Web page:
Photo above: Copyright lululemon athletica | Photographed by Matt Korinek 1/1000 sec at f/2.0, ISO 3200
Light at night
Night photography is both beautiful and rewarding. My friend Paul Zizka is the king of amazing nighttime selfies in the Canadian Rockies (seriously, I have a feeling he might be a vampire based on his volume of night photos).
Many of his images require a long exposure to burn in the stars or aurora borealis onto the camera sensor. If he puts himself in the frame, he often has to stay very still in order minimize blur.
However, capturing fast motion like running is a whole different beast. Unless your creative vision is to blur the runner, you’re likely going to need to use some other techniques to freeze the action. If you interested in trying to capture someone running at night yourself, read on:
Night Run Photography
The problems with trying to capture someone who’s running at night are all related to the lack of light. Issues such as auto-focus hunting, blurriness and colour shifts all come up.
I’ve shot running at night a few times, and am here to share what I’ve learned.
Usually when I shoot fact action fitness activities like running, I start with a shutter speed of at least 1/500 of a second. To capture runners, my baseline is 1/1000 of a second.
Here are some different tips and techniques on how to capture someone running at night. In all of the techniques below I highly suggest you shoot in RAW so that you can control noise reduction, colour temperature and other settings after the fact.
Blue hour shooting
Once the sun goes below the horizon, the residual light will often create a beautiful bluish colour in the sky. In the case of the images shared in this post, the clouds hid this blue colour and instead reflected the colour of lights from the city. This light lasts for about 1 hour after sunset, hence the name “blue hour.”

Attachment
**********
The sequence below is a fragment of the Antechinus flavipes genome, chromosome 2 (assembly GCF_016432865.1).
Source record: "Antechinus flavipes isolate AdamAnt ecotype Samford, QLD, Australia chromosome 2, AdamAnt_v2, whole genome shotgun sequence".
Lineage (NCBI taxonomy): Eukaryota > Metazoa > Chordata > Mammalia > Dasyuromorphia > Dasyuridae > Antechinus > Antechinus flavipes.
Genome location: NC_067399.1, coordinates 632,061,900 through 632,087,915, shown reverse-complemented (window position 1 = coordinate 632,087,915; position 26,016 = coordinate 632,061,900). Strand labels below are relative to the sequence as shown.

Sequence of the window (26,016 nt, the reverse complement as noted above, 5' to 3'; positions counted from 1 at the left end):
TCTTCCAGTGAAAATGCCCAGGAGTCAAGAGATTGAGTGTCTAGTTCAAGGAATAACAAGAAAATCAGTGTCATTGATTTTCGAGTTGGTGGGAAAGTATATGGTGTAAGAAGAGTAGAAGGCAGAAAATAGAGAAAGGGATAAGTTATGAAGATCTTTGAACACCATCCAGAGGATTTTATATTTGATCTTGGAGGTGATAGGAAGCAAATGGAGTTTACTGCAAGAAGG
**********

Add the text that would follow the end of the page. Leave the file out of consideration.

Although the light is still significantly reduced at this time, it’s not as dark as true night. The high ISO values that current cameras can go to give you a fighting chance to capture something. You’ll need to be okay with either high amounts of grain, a bit of blurriness or both.
In the case of blue hour shooting, you’re going to have to bump up your ISO quite high. How high will depend on what aperture your lens will open up to (the lower the number the larger the aperture), what shutter speed you’re aiming for, how fast the runner is running and what level of noise you’re comfortable with.
One hour of shooting as conditions change will go by much quicker than you think. You’re going to have to make these decisions quickly, because that light will be fading fast!
Some tips of how to photograph run during blue hour include:
- Start with ISO – Most people might think it’s odd to start here. The thing is, when capturing night run photography, I know there’s going to be noise. I accept it. So I’ll usually set my camera to an ISO that I know has a noise profile I’m comfortable with. For me, that’s ISO 1600 on my Canon 5D Mark III. What ISO you’re comfortable with is a personal choice based on what levels of noise you feel you can get away with and what your camera can deliver. This is when full frame cameras show the advantage of having a larger sensor.